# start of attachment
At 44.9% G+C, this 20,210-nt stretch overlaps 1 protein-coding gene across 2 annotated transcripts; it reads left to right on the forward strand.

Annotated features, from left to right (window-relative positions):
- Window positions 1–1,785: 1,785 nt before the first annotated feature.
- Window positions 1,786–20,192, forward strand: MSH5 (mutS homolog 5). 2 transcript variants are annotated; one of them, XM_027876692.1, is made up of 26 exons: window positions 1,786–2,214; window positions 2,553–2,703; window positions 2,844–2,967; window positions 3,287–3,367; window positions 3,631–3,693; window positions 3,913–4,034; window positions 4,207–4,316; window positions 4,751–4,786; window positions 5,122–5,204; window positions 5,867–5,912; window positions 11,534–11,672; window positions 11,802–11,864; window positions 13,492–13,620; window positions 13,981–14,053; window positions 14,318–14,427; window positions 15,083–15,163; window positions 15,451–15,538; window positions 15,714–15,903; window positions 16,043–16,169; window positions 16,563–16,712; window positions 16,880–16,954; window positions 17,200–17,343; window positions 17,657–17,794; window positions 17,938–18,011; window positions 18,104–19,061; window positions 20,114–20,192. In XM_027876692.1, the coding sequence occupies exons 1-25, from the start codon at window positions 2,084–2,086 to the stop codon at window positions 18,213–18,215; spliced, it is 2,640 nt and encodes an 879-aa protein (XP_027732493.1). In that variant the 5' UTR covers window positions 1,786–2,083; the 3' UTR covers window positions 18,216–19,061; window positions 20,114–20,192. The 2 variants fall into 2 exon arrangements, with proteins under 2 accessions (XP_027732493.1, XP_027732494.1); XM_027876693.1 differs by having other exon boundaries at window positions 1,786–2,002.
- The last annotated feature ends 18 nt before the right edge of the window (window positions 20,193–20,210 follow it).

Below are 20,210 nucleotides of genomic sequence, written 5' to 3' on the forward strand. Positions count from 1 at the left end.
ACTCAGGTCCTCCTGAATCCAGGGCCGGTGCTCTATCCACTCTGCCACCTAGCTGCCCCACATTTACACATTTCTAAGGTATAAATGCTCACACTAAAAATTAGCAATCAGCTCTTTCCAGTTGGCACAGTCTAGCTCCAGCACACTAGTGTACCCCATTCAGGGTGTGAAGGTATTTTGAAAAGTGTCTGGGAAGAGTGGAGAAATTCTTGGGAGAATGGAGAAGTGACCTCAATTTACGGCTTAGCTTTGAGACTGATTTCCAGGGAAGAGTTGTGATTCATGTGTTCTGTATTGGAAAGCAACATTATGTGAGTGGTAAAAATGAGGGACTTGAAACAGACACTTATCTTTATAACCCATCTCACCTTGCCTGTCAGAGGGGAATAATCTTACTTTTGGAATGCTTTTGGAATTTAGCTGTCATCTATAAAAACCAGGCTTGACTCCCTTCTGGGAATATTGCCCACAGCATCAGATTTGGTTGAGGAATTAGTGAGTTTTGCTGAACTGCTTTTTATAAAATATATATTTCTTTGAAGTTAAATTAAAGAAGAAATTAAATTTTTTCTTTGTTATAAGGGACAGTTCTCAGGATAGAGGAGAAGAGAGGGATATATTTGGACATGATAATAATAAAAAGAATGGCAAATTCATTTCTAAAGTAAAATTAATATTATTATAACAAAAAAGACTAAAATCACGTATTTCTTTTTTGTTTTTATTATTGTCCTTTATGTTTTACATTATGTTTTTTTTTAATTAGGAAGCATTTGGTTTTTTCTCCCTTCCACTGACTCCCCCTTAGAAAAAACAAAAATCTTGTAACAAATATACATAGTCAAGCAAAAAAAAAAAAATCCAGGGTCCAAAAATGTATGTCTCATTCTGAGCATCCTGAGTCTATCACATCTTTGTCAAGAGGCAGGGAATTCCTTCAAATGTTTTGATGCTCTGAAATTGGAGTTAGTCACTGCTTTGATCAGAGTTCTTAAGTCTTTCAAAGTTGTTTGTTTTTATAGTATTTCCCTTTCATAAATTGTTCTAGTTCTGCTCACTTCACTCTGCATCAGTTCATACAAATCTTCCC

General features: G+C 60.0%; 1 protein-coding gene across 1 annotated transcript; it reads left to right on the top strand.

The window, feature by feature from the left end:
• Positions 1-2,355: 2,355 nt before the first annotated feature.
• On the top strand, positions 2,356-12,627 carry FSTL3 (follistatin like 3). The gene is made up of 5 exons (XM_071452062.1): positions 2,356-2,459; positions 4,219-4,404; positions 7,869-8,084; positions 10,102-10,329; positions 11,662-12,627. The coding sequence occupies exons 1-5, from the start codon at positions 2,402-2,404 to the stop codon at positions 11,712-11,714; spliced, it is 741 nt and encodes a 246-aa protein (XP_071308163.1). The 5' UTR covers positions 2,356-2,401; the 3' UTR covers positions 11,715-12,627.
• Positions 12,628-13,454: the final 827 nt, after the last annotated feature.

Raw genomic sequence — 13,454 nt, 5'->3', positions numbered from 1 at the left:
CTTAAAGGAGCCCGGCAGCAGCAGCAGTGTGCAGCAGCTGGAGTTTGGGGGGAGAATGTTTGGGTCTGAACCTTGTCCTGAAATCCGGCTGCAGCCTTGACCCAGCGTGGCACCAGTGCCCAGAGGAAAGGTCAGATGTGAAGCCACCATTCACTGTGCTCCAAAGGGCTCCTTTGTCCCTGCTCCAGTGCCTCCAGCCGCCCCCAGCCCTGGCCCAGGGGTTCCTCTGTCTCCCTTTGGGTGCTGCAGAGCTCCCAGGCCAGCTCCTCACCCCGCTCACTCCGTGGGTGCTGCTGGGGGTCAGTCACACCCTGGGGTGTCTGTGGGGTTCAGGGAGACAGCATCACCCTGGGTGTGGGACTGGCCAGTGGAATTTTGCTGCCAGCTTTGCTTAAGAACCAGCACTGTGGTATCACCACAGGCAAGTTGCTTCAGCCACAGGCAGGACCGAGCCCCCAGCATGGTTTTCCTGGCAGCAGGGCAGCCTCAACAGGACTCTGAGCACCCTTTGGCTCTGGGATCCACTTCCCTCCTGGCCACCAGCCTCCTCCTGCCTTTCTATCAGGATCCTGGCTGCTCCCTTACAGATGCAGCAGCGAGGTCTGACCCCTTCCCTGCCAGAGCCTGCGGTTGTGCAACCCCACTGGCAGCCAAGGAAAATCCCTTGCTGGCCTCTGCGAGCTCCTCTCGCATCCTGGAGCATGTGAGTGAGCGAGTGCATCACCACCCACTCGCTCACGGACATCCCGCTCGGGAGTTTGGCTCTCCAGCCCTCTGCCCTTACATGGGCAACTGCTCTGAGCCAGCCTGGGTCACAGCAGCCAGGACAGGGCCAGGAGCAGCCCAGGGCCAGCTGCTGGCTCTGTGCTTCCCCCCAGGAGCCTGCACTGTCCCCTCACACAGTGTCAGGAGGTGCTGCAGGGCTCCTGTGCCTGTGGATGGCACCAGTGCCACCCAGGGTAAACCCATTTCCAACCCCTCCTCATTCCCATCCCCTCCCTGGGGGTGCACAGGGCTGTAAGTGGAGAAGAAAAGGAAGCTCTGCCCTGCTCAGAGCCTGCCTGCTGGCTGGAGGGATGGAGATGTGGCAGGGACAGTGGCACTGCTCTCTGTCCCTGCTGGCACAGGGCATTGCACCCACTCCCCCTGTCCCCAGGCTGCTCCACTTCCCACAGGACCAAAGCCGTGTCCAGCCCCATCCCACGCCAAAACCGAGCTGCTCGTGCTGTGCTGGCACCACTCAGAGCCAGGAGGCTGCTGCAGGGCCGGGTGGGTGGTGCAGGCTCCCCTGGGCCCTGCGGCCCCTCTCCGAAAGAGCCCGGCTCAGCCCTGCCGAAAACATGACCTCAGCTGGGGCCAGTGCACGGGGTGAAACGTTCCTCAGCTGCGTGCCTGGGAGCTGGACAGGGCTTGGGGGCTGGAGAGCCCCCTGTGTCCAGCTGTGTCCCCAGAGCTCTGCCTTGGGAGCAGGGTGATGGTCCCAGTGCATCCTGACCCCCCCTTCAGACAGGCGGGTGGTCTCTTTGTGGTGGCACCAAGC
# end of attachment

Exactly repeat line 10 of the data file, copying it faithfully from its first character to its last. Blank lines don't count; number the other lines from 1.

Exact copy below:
• Positions 1-2,355: 2,355 nt before the first annotated feature.